During Russian President Vladimir Putin’s annual press conference, Ilya Azar of the newspaper Novaya Gazeta asked him about his relationship with Evgeny Prigozhin, a businessman who has been tied to both the Internet Research Agency in St. Petersburg -- aka the “Troll factory” -- and the so-called “private military company” called the Wagner Group.
Putin distanced himself from Prigozhin, and feigned ignorance about Wagner, stressing that what is important is that it operate “within the law.” The problem, however, is not only that the Wagner Group operates outside Russian law, but that it has never operated within it, and it is not a real PMC at all, but rather a mercenary unit created with the help of the Russian Defense Ministry.
Polygraph.info made many of these points in February 2018, when Wagner garnered worldwide attention after scores of its fighters in Syria, along with local militiamen, attacked U.S.-backed Syrian Democratic Forces near Deir Ez-Zor and were decisively routed by American aircraft and artillery. With Putin’s latest spin, a recap of some of that earlier coverage is in order.
As for the Wagner Group’s legal status, its predecessor was a Hong Kong-registered company known as the Slavonic Corps, which had as its “client” another offshore-registered company known as Moran Security Group. Although it is registered outside of Russia, the Moran Security Group advertises itself as a private security company specializing mainly in maritime security for cargo ships. This kind of activity is not considered “mercenary activities” under Russian criminal law, and private security firms are legal in Russia. This, incidentally, is what Putin was most likely referring to during his December 20 press conference, when he referred to the “labor market” for private security and the “almost one million” Russian citizens who work in it.
The Slavonic Corps, however, crossed the line when it began operating in Syria in 2013. One of the Corps members who participated in this mission was a former Russian Special Forces soldier named Dmitry Utkin, who would later acquire the alias “Wagner,” supposedly for his keen interest in Third Reich military history and aesthetics. But when Utkin returned to Russia from Syria, he and two of the Slavonic Corps’ executives were arrested by the FSB for violating Russian law on mercenary activities. Utkin, however, reappeared in 2014 in Ukraine, along with the so-called “private military company” Wagner Group. The term “private military company” is suspect in Wagner’s case, given the evidence that it was actually set up by the Russian Defense Ministry and still coordinates closely with the Russian state.
The company was initially supplied with modern Russian military equipment, the New Yorker magazine wrote in February about reports that some Wagner personnel were transported to Syria on Russian military aircraft and evidence emerged that some of the mercenary soldiers received state medals.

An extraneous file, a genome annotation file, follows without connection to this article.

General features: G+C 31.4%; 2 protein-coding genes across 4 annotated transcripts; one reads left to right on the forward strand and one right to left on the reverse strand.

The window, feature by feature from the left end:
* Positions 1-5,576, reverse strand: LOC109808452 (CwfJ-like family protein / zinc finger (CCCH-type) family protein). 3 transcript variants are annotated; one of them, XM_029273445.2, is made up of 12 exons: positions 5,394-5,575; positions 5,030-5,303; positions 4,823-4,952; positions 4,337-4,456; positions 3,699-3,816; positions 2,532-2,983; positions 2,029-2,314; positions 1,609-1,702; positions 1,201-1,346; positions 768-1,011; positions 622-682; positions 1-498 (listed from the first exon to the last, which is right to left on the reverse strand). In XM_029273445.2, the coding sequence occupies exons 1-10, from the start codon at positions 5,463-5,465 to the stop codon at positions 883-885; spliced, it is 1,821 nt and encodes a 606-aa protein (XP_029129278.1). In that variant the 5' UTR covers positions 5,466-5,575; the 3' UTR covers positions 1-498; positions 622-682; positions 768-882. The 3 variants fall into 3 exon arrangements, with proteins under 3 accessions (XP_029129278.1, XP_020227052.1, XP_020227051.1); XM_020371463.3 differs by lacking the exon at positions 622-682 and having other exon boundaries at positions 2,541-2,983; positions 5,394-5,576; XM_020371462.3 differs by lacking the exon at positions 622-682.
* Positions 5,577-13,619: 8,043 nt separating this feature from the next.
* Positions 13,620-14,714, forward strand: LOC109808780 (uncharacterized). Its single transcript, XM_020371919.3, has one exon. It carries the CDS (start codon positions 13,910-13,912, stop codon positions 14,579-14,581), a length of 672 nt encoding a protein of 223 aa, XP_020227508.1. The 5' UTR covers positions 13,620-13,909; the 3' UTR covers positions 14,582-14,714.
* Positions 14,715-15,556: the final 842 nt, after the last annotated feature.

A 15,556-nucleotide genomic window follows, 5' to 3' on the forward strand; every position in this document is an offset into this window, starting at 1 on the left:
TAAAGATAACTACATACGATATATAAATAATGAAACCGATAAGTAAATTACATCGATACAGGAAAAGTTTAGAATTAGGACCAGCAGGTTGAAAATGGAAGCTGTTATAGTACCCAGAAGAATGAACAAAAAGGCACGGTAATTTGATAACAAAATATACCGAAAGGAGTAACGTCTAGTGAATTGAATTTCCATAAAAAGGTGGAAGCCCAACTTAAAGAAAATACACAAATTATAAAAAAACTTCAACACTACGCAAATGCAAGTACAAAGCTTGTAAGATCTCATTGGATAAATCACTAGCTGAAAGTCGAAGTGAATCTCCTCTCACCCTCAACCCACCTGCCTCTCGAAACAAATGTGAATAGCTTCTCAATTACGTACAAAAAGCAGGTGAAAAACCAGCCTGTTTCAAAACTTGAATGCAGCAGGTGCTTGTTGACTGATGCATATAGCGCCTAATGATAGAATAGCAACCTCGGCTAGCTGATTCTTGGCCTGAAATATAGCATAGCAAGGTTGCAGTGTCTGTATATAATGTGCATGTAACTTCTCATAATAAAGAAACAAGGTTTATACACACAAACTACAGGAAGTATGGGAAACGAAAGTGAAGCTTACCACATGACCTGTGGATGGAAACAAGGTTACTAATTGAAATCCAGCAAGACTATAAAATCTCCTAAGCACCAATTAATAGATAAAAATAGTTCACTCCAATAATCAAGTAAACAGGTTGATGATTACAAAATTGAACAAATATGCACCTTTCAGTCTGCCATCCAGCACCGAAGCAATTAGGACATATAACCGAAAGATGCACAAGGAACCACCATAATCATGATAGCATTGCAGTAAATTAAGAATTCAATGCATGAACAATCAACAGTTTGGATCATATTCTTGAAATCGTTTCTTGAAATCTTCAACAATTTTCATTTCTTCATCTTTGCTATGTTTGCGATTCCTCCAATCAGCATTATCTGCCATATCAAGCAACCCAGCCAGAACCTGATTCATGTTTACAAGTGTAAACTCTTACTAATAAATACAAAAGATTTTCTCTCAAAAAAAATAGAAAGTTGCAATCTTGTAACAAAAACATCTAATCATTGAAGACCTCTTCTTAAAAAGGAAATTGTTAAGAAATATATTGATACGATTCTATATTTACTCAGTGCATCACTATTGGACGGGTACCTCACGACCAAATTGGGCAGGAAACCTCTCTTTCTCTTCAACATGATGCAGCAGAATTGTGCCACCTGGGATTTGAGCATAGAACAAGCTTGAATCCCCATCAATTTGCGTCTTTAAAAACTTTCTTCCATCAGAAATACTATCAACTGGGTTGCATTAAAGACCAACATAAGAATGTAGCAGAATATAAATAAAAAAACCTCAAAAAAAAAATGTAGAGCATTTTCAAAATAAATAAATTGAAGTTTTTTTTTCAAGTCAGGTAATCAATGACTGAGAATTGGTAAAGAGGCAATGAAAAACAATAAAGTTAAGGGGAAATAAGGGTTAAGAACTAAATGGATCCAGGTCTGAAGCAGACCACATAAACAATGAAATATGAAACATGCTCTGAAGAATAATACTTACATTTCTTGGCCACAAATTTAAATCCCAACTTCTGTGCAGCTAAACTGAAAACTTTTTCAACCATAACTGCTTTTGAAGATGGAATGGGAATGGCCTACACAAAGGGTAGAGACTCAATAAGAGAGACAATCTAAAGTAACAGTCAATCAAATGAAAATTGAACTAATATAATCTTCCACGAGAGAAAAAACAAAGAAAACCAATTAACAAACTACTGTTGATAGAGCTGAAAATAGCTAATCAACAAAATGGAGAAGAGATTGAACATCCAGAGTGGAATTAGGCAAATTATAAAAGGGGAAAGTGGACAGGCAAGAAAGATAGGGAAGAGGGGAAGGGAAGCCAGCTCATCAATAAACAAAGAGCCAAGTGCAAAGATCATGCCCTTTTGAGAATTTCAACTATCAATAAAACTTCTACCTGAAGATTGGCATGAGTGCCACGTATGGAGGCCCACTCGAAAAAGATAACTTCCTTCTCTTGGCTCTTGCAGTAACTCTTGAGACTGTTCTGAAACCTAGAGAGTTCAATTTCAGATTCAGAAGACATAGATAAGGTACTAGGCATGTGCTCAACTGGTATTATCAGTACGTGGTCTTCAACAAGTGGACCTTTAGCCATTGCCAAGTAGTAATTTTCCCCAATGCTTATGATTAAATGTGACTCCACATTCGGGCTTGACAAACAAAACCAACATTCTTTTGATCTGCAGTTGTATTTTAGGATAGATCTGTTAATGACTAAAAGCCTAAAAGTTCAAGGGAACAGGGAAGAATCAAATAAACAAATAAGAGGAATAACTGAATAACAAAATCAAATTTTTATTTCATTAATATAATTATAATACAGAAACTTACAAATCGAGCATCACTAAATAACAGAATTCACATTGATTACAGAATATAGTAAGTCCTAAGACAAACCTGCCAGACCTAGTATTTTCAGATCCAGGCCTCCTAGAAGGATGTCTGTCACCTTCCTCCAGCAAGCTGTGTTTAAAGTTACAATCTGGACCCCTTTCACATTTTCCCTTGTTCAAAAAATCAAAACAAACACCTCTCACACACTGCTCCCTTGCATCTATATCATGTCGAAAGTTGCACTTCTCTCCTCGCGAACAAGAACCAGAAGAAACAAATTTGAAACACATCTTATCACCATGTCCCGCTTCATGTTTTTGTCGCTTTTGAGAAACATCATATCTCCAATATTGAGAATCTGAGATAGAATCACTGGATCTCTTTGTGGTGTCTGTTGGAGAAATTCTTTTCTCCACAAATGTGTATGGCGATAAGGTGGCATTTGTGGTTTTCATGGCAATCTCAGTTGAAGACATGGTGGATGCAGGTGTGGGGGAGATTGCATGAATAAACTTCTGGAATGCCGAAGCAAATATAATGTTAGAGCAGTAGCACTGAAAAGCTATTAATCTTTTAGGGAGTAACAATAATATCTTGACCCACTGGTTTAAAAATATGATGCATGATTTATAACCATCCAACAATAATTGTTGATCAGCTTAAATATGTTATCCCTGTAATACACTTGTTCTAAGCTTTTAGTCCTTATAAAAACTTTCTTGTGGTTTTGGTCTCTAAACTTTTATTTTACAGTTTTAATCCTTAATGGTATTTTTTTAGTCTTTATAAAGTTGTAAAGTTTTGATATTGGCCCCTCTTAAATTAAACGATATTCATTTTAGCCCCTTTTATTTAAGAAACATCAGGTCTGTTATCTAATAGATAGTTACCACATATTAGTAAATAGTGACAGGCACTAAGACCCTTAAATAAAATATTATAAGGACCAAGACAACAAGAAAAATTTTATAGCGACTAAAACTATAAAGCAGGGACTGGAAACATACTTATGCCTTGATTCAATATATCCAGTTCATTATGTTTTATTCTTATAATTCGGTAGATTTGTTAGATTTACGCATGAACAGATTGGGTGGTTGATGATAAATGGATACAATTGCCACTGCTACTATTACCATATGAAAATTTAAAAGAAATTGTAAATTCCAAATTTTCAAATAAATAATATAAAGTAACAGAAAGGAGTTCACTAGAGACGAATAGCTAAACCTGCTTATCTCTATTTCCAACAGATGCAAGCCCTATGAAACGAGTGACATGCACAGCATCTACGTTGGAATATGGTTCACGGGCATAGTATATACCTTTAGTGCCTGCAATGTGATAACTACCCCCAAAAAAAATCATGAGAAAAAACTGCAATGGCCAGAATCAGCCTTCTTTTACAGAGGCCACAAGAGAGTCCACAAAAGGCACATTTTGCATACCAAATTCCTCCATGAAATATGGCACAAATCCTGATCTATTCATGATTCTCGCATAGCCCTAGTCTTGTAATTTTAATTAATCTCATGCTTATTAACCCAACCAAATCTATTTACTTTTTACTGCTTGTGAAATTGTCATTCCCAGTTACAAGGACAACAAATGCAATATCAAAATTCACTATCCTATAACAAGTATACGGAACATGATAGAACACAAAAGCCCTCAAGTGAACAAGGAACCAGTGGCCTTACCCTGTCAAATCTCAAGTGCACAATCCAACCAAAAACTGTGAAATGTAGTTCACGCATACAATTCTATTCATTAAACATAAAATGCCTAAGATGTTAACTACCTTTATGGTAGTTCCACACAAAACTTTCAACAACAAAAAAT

Shortly after the Deir Ez-Zor incident, Russian lawmakers began talking about creating legislation to legalize private military companies in Russia. However, no such law was passed. In fact, the Russian state-owned media outlet Sputnik stated in an article on the subject: “Private military companies are unathorized (sic) in Russia as there is no legislation regulating their activities. The issue, however, became urgent in recent months over rumors about alleged involvement of the so-called PMC Wagner in hostilities in Syria.”
In other words, Wagner has never been “within the law” in Russia, as Putin speaks of it.
Putin’s suggestion that the Prosecutor General’s Office should look into Wagner led to another interesting revelation. After Putin’s statement, a representative from the Russian Prosecutor General’s Office told Interfax that they had never received any request to look into the entity “PMC Wagner.”
The independent Russian news site Meduza quickly found evidence that this was untrue. According to journalist Ilya Rozhdestvensky, after he wrote about the company for the Russian news outlet RBC in 2016, someone asked the Prosecutor General’s Office to investigate PMC Wagner for possibly violating the law against mercenary activity based on the material Rozhdestvensky gathered for his RBC article. Meduza confirmed that the request was received by the Prosecutor General’s Office sometime during August-September 2016, before being passed on to the Moscow Prosecutor’s office on October 12 that same year. In December 2016, Rozhdestvensky and all the other authors who worked on the RBC article were informed that the Russian Interior Ministry was investigating them for possible “extremism” and “inciting hatred” in connection with the article. One official asked him why they had written the article on Wagner, but the case subsequently went no further. According to Rozhdestvensky, the authorities said nothing about an investigation into PMC Wagner’s activities, and he hasn’t heard anything more from them since then.
Considering the evidence on Wagner's beginnings, on activities in Ukraine and, more recently in Syria, our judgment is that Putin's comment on the issue at his annual news conference was false.